Something my breakout room group talked about the very first day when discussed the definition of feminine is how we were trying to define the term in using it’s comparison to men or masculinity in itself and something that struck me as I was reading was Woolf’s remarks on fictional women being defined in relation to the male characters in their stories and how much more interesting it would be if women could have complex, dynamic relationships all on their own. It also struck me that she expounded upon this after openly talking about the idea of “[s]ometimes women do like women” (Woolf 81). I was wondering if anybody else had any thoughts about this. Why order it this way? Or even any other thoughts on how we as a society define woman by defining man?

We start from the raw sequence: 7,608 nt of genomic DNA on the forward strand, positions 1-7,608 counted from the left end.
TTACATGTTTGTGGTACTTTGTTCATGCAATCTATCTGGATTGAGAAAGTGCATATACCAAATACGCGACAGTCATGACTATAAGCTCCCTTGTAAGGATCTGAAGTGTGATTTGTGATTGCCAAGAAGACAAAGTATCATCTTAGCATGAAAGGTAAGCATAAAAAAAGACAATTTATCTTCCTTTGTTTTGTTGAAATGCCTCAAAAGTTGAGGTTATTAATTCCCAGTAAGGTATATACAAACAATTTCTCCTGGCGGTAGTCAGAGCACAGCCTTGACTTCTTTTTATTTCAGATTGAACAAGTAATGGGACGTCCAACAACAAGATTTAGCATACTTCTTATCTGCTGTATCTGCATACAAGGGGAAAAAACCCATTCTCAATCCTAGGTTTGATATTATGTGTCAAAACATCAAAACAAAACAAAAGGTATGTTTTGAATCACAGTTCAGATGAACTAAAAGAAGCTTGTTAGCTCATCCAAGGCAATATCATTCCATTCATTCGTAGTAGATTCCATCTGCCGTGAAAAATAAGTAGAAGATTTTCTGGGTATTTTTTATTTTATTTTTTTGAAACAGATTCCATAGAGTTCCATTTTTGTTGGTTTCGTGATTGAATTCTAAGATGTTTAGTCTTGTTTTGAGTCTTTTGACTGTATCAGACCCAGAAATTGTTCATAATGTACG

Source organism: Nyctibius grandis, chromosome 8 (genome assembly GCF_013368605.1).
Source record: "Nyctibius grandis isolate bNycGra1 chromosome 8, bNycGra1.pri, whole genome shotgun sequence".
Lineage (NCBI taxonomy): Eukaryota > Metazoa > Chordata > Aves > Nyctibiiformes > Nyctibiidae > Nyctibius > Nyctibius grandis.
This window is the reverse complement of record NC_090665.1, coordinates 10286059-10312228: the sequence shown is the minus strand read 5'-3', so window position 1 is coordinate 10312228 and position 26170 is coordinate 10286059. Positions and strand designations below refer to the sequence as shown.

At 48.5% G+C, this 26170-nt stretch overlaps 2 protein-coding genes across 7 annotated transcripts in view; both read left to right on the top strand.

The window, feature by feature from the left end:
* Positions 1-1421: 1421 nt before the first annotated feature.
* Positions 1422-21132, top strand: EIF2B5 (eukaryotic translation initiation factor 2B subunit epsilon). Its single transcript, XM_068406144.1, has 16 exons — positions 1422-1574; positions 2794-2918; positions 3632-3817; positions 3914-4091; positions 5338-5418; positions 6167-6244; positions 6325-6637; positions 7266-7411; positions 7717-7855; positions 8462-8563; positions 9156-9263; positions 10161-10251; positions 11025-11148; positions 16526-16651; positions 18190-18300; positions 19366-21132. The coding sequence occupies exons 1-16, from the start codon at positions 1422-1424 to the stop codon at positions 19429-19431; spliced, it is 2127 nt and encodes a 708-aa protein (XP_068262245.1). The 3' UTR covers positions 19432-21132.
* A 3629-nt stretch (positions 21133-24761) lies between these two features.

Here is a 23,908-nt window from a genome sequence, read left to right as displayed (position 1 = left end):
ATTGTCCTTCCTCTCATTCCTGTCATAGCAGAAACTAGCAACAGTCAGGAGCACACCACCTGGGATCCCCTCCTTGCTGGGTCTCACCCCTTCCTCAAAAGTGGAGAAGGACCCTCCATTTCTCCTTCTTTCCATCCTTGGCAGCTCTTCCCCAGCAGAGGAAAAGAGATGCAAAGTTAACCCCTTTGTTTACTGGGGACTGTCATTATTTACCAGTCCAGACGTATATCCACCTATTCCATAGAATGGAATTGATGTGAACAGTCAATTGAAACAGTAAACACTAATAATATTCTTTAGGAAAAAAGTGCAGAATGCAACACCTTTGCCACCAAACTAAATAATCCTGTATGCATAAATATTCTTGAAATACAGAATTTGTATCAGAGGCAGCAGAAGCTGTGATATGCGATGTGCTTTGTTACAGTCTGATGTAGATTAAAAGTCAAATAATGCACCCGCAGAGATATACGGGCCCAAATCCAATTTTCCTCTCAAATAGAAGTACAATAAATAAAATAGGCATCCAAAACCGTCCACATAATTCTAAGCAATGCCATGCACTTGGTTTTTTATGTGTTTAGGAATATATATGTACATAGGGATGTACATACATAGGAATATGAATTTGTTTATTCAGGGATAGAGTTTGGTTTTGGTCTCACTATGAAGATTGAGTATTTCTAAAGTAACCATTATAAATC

Defining Women through Men

One thought on “Defining Women through Men

  • September 4, 2020 at 11:03 am
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    I think that women are often defined by defining men by forcing us to be a submissive counterpart to the Man (the toxic man more specifically). If a man wants to feel brave and strong we must beg for help and swoon when he does the bare minimum. So women must validate themselves based on the approval of men, and must define themselves based on the male gaze. I think that women are also often pitted against each other. Since even before Elinor Dashwood and Lucy Steele’s rivalry, women have competed with each other for an adventurous marriage, and even now you still see girls tearing each other down because they are interested in the same boy. Because of this, I think that Woolf prefaced her point about women being defined by defining men with “[s]ometimes women do like women” (Woolf 81), because she wants to acknowledge the complex nature of feminine relationships.

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